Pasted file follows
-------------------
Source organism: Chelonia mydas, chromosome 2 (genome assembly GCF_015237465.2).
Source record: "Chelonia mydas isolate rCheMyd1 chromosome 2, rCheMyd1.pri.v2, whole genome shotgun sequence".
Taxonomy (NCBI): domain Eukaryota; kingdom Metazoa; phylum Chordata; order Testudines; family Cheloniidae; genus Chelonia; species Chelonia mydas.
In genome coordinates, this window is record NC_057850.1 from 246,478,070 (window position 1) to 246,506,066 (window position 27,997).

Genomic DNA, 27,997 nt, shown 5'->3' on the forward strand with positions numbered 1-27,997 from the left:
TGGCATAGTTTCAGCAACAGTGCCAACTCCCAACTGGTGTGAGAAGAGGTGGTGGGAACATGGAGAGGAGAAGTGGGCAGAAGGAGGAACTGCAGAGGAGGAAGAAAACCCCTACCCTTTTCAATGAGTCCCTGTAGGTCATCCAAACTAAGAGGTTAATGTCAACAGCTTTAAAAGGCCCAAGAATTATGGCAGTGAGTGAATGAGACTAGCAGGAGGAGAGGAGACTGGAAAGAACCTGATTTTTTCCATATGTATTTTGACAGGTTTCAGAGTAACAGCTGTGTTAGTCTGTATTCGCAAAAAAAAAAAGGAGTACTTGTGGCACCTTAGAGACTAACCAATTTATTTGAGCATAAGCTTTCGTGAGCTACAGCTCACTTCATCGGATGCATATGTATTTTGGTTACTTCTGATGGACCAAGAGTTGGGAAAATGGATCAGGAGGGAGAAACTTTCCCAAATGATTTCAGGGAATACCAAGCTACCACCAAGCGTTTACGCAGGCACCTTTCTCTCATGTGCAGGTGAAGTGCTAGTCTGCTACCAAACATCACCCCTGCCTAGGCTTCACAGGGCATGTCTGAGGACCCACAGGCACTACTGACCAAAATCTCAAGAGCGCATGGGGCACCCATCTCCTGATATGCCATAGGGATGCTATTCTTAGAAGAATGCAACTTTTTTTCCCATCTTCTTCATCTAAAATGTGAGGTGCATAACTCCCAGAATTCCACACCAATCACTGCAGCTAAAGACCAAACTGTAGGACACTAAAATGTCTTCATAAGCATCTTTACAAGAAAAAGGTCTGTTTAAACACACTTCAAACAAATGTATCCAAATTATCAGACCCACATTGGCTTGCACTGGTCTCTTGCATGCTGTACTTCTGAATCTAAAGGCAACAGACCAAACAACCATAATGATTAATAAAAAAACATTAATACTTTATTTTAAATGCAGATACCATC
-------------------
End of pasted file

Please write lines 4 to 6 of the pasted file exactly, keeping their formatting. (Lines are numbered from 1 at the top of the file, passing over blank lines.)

In genome coordinates, this window is record NC_057850.1 from 246,478,070 (window position 1) to 246,506,066 (window position 27,997).

Genomic DNA, 27,997 nt, shown 5'->3' on the forward strand with positions numbered 1-27,997 from the left:
TGGCATAGTTTCAGCAACAGTGCCAACTCCCAACTGGTGTGAGAAGAGGTGGTGGGAACATGGAGAGGAGAAGTGGGCAGAAGGAGGAACTGCAGAGGAGGAAGAAAACCCCTACCCTTTTCAATGAGTCCCTGTAGGTCATCCAAACTAAGAGGTTAATGTCAACAGCTTTAAAAGGCCCAAGAATTATGGCAGTGAGTGAATGAGACTAGCAGGAGGAGAGGAGACTGGAAAGAACCTGATTTTTTCCATATGTATTTTGACAGGTTTCAGAGTAACAGCTGTGTTAGTCTGTATTCGCAAAAAAAAAAAGGAGTACTTGTGGCACCTTAGAGACTAACCAATTTATTTGAGCATAAGCTTTCGTGAGCTACAGCTCACTTCATCGGATGCATATGTATTTTGGTTACTTCTGATGGACCAAGAGTTGGGAAAATGGATCAGGAGGGAGAAACTTTCCCAAATGATTTCAGGGAATACCAAGCTACCACCAAGCGTTTACGCAGGCACCTTTCTCTCATGTGCAGGTGAAGTGCTAGTCTGCTACCAAACATCACCCCTGCCTAGGCTTCACAGGGCATGTCTGAGGACCCACAGGCACTACTGACCAAAATCTCAAGAGCGCATGGGGCACCCATCTCCTGATATGCCATAGGGATGCTATTCTTAGAAGAATGCAACTTTTTTTCCCATCTTCTTCATCTAAAATGTGAGGTGCATAACTCCCAGAATTCCACACCAATCACTGCAGCTAAAGACCAAACTGTAGGACACTAAAATGTCTTCATAAGCATCTTTACAAGAAAAAGGTCTGTTTAAACACACTTCAAACAAATGTATCCAAATTATCAGACCCACATTGGCTTGCACTGGTCTCTTGCATGCTGTACTTCTGAATCTAAAGGCAACAGACCAAACAACCATAATGATTAATAAAAAAACATTAATACTTTATTTTAAATGCAGATACCATC